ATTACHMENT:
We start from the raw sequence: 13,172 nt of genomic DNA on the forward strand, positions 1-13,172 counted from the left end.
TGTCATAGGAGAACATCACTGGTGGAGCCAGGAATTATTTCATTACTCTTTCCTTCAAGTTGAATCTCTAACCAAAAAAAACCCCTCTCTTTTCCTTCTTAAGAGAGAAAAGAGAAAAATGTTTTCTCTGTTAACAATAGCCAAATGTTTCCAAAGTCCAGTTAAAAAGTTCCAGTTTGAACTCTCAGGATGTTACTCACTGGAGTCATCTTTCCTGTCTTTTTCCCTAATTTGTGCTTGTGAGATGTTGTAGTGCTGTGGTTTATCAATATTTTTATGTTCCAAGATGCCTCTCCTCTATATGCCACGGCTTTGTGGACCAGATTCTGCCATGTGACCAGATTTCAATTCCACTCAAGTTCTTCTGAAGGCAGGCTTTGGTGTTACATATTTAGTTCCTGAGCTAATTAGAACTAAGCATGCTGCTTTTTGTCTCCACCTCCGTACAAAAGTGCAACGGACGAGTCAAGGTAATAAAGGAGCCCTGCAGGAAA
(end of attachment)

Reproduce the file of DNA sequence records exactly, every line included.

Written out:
We start from the raw sequence: 13,172 nt of genomic DNA on the forward strand, positions 1-13,172 counted from the left end.
TGTCATAGGAGAACATCACTGGTGGAGCCAGGAATTATTTCATTACTCTTTCCTTCAAGTTGAATCTCTAACCAAAAAAAACCCCTCTCTTTTCCTTCTTAAGAGAGAAAAGAGAAAAATGTTTTCTCTGTTAACAATAGCCAAATGTTTCCAAAGTCCAGTTAAAAAGTTCCAGTTTGAACTCTCAGGATGTTACTCACTGGAGTCATCTTTCCTGTCTTTTTCCCTAATTTGTGCTTGTGAGATGTTGTAGTGCTGTGGTTTATCAATATTTTTATGTTCCAAGATGCCTCTCCTCTATATGCCACGGCTTTGTGGACCAGATTCTGCCATGTGACCAGATTTCAATTCCACTCAAGTTCTTCTGAAGGCAGGCTTTGGTGTTACATATTTAGTTCCTGAGCTAATTAGAACTAAGCATGCTGCTTTTTGTCTCCACCTCCGTACAAAAGTGCAACGGACGAGTCAAGGTAATAAAGGAGCCCTGCAGGAAA